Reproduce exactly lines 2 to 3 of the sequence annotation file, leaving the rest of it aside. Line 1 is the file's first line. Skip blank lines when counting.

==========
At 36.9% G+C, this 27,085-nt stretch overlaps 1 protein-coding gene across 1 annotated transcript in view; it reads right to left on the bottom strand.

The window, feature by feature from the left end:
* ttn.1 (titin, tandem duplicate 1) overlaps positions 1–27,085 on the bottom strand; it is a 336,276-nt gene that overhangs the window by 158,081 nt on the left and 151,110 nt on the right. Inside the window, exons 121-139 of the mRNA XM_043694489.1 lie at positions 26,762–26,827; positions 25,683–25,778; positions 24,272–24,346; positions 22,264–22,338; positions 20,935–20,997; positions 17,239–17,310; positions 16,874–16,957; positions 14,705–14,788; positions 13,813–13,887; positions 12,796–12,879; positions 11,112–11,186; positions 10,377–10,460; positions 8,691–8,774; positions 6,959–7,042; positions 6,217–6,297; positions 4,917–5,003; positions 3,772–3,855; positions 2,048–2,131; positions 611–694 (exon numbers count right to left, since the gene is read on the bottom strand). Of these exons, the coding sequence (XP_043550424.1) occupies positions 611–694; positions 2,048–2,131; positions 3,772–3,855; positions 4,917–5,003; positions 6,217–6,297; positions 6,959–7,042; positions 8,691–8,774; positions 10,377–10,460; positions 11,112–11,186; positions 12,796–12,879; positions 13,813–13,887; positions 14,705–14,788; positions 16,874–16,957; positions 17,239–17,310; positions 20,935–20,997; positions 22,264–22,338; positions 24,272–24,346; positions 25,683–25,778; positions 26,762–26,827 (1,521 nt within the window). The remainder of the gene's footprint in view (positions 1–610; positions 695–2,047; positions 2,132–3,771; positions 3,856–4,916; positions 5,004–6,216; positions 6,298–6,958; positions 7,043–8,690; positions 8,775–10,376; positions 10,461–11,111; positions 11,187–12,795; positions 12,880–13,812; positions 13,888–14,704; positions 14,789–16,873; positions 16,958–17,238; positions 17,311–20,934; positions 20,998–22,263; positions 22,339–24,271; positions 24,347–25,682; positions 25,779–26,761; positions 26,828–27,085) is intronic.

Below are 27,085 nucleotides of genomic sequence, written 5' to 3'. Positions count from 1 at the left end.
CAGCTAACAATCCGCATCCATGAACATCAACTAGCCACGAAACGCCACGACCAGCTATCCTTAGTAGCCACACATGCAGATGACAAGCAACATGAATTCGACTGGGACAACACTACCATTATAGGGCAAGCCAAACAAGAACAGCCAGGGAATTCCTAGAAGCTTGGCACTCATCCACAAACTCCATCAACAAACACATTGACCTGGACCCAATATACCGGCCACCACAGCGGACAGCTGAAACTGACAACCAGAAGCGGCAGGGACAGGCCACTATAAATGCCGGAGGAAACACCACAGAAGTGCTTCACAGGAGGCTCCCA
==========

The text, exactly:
The window, feature by feature from the left end:
* ttn.1 (titin, tandem duplicate 1) overlaps positions 1–27,085 on the bottom strand; it is a 336,276-nt gene that overhangs the window by 158,081 nt on the left and 151,110 nt on the right. Inside the window, exons 121-139 of the mRNA XM_043694489.1 lie at positions 26,762–26,827; positions 25,683–25,778; positions 24,272–24,346; positions 22,264–22,338; positions 20,935–20,997; positions 17,239–17,310; positions 16,874–16,957; positions 14,705–14,788; positions 13,813–13,887; positions 12,796–12,879; positions 11,112–11,186; positions 10,377–10,460; positions 8,691–8,774; positions 6,959–7,042; positions 6,217–6,297; positions 4,917–5,003; positions 3,772–3,855; positions 2,048–2,131; positions 611–694 (exon numbers count right to left, since the gene is read on the bottom strand). Of these exons, the coding sequence (XP_043550424.1) occupies positions 611–694; positions 2,048–2,131; positions 3,772–3,855; positions 4,917–5,003; positions 6,217–6,297; positions 6,959–7,042; positions 8,691–8,774; positions 10,377–10,460; positions 11,112–11,186; positions 12,796–12,879; positions 13,813–13,887; positions 14,705–14,788; positions 16,874–16,957; positions 17,239–17,310; positions 20,935–20,997; positions 22,264–22,338; positions 24,272–24,346; positions 25,683–25,778; positions 26,762–26,827 (1,521 nt within the window). The remainder of the gene's footprint in view (positions 1–610; positions 695–2,047; positions 2,132–3,771; positions 3,856–4,916; positions 5,004–6,216; positions 6,298–6,958; positions 7,043–8,690; positions 8,775–10,376; positions 10,461–11,111; positions 11,187–12,795; positions 12,880–13,812; positions 13,888–14,704; positions 14,789–16,873; positions 16,958–17,238; positions 17,311–20,934; positions 20,998–22,263; positions 22,339–24,271; positions 24,347–25,682; positions 25,779–26,761; positions 26,828–27,085) is intronic.